BOSTON (AP) – The Mashpee Wampanoag have reached a deal to build a resort casino in Middleborough in exchange for at least $11 million in annual payments to the town and $250 million in infrastructure improvements, officials announced Friday.
The announcement comes after weeks of negotiations, and eight days before town voters were scheduled to vote on whether to approve a deal. Casino gambling also still must be approved by the state Legislature.
The deal, the richest ever between a sovereign tribe and a local government, bests the tribe’s original offer by adding $4 million to the town’s annual payment and $100 million in infrastructure improvements.
“I will say the negotiations were tough, they were tough,” said tribal chairman Glenn Marshall. “We’re just hoping everybody is now ready to go to work as far as the commonwealth is concerned.”
Clyde Barrow, a University of Massachusetts-Dartmouth professor who studies the gambling industry, said it’s a good deal for Middleborough, though he thinks the town should have negotiated for a percentage of annual gross gaming revenues.
Barrow said the focus of the gambling debate now is squarely on Gov. Deval Patrick, who has commissioned a task force to study expanded gaming in the state. The panel is expected to report by summer’s end.
“This whole thing could die if the governor comes out against it, so I think it really puts the spotlight on the governor from this point forward,” Barrow said.
Patrick’s office did not immediately respond to a request for comment.
Negotiations began after the tribe officially received federal recognition in May after more than three decades of fighting for it. The tribe has purchased 125 acres of town land, has an option to buy another 200 contiguous acres and has approached another land owner about a 200-acre abutting tract.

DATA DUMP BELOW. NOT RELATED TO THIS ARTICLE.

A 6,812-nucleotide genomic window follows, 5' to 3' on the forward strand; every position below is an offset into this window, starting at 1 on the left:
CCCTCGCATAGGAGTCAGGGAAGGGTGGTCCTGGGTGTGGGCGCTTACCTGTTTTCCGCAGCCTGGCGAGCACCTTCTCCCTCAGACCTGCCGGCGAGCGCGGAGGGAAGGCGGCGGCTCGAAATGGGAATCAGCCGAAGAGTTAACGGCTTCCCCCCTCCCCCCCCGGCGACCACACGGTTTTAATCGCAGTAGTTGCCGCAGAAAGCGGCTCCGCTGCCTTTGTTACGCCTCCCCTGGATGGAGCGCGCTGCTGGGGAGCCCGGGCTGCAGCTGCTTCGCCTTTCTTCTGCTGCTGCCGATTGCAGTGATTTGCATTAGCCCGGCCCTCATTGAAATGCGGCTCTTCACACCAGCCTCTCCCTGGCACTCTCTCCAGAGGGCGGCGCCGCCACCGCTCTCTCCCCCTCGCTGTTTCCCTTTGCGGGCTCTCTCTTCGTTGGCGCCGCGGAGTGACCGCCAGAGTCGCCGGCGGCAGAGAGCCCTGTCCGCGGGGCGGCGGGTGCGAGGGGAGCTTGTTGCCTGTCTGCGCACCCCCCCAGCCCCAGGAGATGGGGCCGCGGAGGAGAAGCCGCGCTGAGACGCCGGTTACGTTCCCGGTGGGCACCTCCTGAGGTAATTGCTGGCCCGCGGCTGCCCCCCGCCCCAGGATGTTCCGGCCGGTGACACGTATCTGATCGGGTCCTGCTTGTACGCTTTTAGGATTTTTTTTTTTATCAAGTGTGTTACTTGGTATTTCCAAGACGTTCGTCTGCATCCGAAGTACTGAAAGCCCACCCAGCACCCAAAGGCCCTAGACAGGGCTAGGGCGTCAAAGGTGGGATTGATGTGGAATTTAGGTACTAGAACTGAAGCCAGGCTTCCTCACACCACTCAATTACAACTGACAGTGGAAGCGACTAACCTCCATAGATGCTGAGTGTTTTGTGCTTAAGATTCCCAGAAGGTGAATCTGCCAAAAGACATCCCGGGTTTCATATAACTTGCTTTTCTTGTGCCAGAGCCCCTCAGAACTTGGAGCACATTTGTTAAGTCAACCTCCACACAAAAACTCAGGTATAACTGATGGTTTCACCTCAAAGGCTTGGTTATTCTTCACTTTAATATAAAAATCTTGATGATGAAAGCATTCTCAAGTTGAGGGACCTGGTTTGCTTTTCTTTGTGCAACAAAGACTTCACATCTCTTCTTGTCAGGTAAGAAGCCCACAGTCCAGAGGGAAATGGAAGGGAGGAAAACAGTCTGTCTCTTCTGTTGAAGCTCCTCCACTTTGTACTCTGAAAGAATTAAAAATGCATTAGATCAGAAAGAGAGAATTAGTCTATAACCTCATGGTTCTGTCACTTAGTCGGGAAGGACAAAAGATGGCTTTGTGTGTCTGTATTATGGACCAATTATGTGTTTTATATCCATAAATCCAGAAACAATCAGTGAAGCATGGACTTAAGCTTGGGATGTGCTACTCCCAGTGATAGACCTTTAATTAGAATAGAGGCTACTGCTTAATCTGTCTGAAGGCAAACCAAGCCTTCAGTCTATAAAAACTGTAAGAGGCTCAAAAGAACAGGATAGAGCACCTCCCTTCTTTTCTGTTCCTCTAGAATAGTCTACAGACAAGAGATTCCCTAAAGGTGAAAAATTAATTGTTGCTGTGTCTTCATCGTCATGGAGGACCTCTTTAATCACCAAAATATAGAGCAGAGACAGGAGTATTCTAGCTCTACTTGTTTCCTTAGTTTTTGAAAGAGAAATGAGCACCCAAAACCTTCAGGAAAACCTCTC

Talks between the tribe and town looked to be in trouble after town officials asked for millions more than the tribe offered in its original proposal. Marshall wrote that Middleborough officials had become “unnecessarily hostile.”
But selectman Adam Bond, one of the town’s negotiators, said there was a breakthrough once the sides understood they had much in common, including long histories and a desire to achieve financial independence.
“We changed philosophies, all of us, from negotiating this as just sort of a lifeless contract, where each side tries to beat the other down,” he said.
Scott Ferson, a spokesman for the tribe, said both sides realized they weren’t competing businesses, but partners. “The tribe believes that success shouldn’t rest exclusively with the tribe,” he said.
The bulk of the $250 million in infrastructure improvements – $172 million – would go to transportation upgrades, but the money would also pay for improvements in the natural gas, electric, water, wastewater and sewer systems.
The $11 million annual payment includes a $7 million base payment that was part of the tribe’s original offer, plus a projected $4 million annually from a 4 percent lodging tax on the proposed casino complex’s 1,500-room hotel. The base payment will increase at least 3.1 percent annually, depending on inflation.
The deal also includes $2 million up front to buy new police cruisers and ambulances, and to fund new police and firefighters needed if a casino comes to town.
Barrow said 2010 was the earliest a casino could open, assuming there’s quick approval from lawmakers. There’s support for expanded gambling in the Senate as well as the House, even though speaker Sal DiMasi has expressed concerns about expanded gaming.
It’s all moot if Middleborough, a town of about 20,000, rejects the deal during a July 28 town meeting vote. Residents have worried about a casino’s social costs, as well as seeing their town’s identity swallowed by a huge gambling complex. Bond said Middleborough will never just be a place that hosts a casino.
“Not a chance,” he said. “This town is pretty strong in character.”